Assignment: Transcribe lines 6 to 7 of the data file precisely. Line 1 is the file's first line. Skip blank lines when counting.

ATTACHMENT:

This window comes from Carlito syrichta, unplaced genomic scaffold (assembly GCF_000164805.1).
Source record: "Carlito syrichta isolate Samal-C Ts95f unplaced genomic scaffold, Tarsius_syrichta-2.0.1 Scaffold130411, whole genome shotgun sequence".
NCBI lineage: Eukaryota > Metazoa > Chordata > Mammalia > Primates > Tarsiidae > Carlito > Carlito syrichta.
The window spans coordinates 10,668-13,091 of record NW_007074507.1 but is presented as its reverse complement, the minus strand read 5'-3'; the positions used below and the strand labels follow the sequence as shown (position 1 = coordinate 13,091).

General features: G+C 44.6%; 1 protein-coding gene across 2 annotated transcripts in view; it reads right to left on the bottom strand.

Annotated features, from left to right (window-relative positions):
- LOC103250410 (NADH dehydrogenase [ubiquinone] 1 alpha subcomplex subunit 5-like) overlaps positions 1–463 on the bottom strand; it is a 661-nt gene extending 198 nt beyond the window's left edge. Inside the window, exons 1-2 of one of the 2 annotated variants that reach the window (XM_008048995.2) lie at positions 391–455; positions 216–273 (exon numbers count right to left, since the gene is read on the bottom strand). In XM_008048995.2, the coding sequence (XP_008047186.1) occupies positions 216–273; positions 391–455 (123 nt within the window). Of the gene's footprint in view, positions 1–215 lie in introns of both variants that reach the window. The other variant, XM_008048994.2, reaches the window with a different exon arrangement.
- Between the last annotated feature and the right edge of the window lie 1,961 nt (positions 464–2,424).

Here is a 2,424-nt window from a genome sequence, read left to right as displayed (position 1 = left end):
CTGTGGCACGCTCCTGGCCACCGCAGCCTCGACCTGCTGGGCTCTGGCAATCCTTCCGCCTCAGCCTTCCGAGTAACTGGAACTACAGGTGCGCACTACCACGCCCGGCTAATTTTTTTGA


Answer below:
Annotated features, from left to right (window-relative positions):
- LOC103250410 (NADH dehydrogenase [ubiquinone] 1 alpha subcomplex subunit 5-like) overlaps positions 1–463 on the bottom strand; it is a 661-nt gene extending 198 nt beyond the window's left edge. Inside the window, exons 1-2 of one of the 2 annotated variants that reach the window (XM_008048995.2) lie at positions 391–455; positions 216–273 (exon numbers count right to left, since the gene is read on the bottom strand). In XM_008048995.2, the coding sequence (XP_008047186.1) occupies positions 216–273; positions 391–455 (123 nt within the window). Of the gene's footprint in view, positions 1–215 lie in introns of both variants that reach the window. The other variant, XM_008048994.2, reaches the window with a different exon arrangement.